IMaX is an experimental solar magnetograph that produces very high resolution vector magnetograms of the solar surface with a spatial resolution of 70 km. IMaX is one of the post focal instruments of the Sunrise mission that contains a 1 metre aperture telescope. The stratospheric balloon is planned to fly for 10-12 days from Antarctica in the basket of the NASA Long Duration Stratospheric Balloon.
Image acquisition and camera control is made with two dedicated SMT374 boards. FPGA’s main tasks are camera control, image accumulation and pre-processing (demodulating the Stokes signals). The DSPs are in charge of compressing the image with a lossless algorithm.
The DSP Master synchronises the Host computer, the acquisition and demodulation logic, the optical devices logic, and the other three DSP coprocessors. The coprocessors are used for the lossless JPEG-LS compression of images. Communication between DSPs is done through a proprietary bus called IMaXBus: a hardware and software layer that abstracts the connections between DSPs and FPGA. As information transferred through the IMaxBus is accessed by a custom SDRAM controller, all memory operations use long bursts making the whole system very efficient. It allows the images to be directly transferred from one CCD (connected to DSP Master) to any other DSP in the system. The images are demodulated, compressed and sent to the DSP Master. A header is added to every image and then it is sent to the Host for further processing, telemetry and storage.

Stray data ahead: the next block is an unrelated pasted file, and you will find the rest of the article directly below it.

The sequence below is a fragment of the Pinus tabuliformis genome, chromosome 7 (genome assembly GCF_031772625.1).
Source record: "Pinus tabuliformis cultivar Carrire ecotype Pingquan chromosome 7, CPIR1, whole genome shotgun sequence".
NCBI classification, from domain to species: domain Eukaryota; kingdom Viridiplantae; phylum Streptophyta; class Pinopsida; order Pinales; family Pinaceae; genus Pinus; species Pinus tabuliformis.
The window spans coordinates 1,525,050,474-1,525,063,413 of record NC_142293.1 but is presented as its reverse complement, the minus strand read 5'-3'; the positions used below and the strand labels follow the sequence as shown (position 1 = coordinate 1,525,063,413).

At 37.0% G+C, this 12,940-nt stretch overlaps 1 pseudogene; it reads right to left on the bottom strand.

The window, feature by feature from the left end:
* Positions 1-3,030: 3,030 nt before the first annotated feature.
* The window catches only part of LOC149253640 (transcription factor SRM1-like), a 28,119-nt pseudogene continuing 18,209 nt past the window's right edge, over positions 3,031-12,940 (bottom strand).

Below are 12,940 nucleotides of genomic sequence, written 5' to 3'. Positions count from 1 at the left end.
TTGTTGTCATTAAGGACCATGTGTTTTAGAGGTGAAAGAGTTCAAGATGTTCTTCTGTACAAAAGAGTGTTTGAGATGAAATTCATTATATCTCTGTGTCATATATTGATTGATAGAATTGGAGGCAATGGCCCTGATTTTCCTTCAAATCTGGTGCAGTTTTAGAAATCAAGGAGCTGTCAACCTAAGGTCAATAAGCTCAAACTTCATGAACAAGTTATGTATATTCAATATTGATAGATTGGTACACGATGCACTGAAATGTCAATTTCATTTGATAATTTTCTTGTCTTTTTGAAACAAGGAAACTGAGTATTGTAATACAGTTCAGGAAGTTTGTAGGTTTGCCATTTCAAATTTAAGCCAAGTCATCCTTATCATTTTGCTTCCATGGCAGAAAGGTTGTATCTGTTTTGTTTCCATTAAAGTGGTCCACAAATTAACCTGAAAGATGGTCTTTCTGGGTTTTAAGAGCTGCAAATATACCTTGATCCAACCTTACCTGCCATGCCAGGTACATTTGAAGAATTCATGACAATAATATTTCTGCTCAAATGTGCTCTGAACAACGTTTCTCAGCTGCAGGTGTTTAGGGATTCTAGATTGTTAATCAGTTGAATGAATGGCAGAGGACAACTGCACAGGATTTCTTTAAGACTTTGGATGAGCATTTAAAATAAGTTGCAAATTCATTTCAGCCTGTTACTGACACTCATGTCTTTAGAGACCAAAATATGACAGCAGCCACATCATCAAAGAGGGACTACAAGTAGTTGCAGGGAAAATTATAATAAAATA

The IMaX project included the integration and calibration tests with solar light, integration in the SUNRISE platform and the polar flight (summer 2009).